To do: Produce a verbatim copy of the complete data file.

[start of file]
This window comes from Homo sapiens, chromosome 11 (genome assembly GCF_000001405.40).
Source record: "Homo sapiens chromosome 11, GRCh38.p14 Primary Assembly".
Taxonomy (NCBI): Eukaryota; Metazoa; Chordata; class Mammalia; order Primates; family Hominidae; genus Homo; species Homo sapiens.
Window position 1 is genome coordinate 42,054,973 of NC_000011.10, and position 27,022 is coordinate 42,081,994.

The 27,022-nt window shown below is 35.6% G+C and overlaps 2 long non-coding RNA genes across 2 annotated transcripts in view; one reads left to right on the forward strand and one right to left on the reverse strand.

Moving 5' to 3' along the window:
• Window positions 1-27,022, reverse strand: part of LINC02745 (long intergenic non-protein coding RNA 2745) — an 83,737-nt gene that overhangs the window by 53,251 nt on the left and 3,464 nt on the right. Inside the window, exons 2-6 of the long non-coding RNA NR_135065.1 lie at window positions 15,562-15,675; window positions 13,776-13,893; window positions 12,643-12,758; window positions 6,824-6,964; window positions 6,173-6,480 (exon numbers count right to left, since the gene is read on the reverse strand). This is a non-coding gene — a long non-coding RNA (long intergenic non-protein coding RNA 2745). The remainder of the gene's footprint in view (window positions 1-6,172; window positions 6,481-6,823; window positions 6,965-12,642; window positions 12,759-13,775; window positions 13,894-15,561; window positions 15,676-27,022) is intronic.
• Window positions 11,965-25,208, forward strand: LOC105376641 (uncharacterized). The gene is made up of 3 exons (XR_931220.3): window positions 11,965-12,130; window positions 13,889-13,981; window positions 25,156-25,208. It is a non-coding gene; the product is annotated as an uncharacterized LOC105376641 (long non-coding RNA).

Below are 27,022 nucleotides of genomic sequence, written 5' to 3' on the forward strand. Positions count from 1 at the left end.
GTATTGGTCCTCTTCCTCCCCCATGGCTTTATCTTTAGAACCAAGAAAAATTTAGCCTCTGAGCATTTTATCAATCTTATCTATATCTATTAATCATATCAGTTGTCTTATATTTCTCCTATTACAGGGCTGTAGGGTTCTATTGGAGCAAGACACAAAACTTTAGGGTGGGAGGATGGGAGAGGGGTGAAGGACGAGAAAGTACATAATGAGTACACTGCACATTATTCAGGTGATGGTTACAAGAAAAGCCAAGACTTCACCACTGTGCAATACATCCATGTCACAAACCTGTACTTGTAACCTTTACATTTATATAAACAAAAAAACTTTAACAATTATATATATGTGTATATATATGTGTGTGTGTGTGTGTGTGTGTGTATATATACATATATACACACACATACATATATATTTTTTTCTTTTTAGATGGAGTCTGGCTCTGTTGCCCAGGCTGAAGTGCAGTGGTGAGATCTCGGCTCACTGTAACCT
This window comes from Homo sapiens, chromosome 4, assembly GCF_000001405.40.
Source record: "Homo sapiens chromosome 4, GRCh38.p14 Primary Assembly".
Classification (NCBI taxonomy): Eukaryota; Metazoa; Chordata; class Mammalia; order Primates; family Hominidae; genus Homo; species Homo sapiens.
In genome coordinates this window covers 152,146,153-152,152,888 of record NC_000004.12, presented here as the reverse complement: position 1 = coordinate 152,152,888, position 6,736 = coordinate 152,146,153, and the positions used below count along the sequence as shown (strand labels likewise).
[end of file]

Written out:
This window comes from Homo sapiens, chromosome 11 (genome assembly GCF_000001405.40).
Source record: "Homo sapiens chromosome 11, GRCh38.p14 Primary Assembly".
Taxonomy (NCBI): Eukaryota; Metazoa; Chordata; class Mammalia; order Primates; family Hominidae; genus Homo; species Homo sapiens.
Window position 1 is genome coordinate 42,054,973 of NC_000011.10, and position 27,022 is coordinate 42,081,994.

The 27,022-nt window shown below is 35.6% G+C and overlaps 2 long non-coding RNA genes across 2 annotated transcripts in view; one reads left to right on the forward strand and one right to left on the reverse strand.

Moving 5' to 3' along the window:
• Window positions 1-27,022, reverse strand: part of LINC02745 (long intergenic non-protein coding RNA 2745) — an 83,737-nt gene that overhangs the window by 53,251 nt on the left and 3,464 nt on the right. Inside the window, exons 2-6 of the long non-coding RNA NR_135065.1 lie at window positions 15,562-15,675; window positions 13,776-13,893; window positions 12,643-12,758; window positions 6,824-6,964; window positions 6,173-6,480 (exon numbers count right to left, since the gene is read on the reverse strand). This is a non-coding gene — a long non-coding RNA (long intergenic non-protein coding RNA 2745). The remainder of the gene's footprint in view (window positions 1-6,172; window positions 6,481-6,823; window positions 6,965-12,642; window positions 12,759-13,775; window positions 13,894-15,561; window positions 15,676-27,022) is intronic.
• Window positions 11,965-25,208, forward strand: LOC105376641 (uncharacterized). The gene is made up of 3 exons (XR_931220.3): window positions 11,965-12,130; window positions 13,889-13,981; window positions 25,156-25,208. It is a non-coding gene; the product is annotated as an uncharacterized LOC105376641 (long non-coding RNA).

Below are 27,022 nucleotides of genomic sequence, written 5' to 3' on the forward strand. Positions count from 1 at the left end.
GTATTGGTCCTCTTCCTCCCCCATGGCTTTATCTTTAGAACCAAGAAAAATTTAGCCTCTGAGCATTTTATCAATCTTATCTATATCTATTAATCATATCAGTTGTCTTATATTTCTCCTATTACAGGGCTGTAGGGTTCTATTGGAGCAAGACACAAAACTTTAGGGTGGGAGGATGGGAGAGGGGTGAAGGACGAGAAAGTACATAATGAGTACACTGCACATTATTCAGGTGATGGTTACAAGAAAAGCCAAGACTTCACCACTGTGCAATACATCCATGTCACAAACCTGTACTTGTAACCTTTACATTTATATAAACAAAAAAACTTTAACAATTATATATATGTGTATATATATGTGTGTGTGTGTGTGTGTGTGTGTATATATACATATATACACACACATACATATATATTTTTTTCTTTTTAGATGGAGTCTGGCTCTGTTGCCCAGGCTGAAGTGCAGTGGTGAGATCTCGGCTCACTGTAACCT
This window comes from Homo sapiens, chromosome 4, assembly GCF_000001405.40.
Source record: "Homo sapiens chromosome 4, GRCh38.p14 Primary Assembly".
Classification (NCBI taxonomy): Eukaryota; Metazoa; Chordata; class Mammalia; order Primates; family Hominidae; genus Homo; species Homo sapiens.
In genome coordinates this window covers 152,146,153-152,152,888 of record NC_000004.12, presented here as the reverse complement: position 1 = coordinate 152,152,888, position 6,736 = coordinate 152,146,153, and the positions used below count along the sequence as shown (strand labels likewise).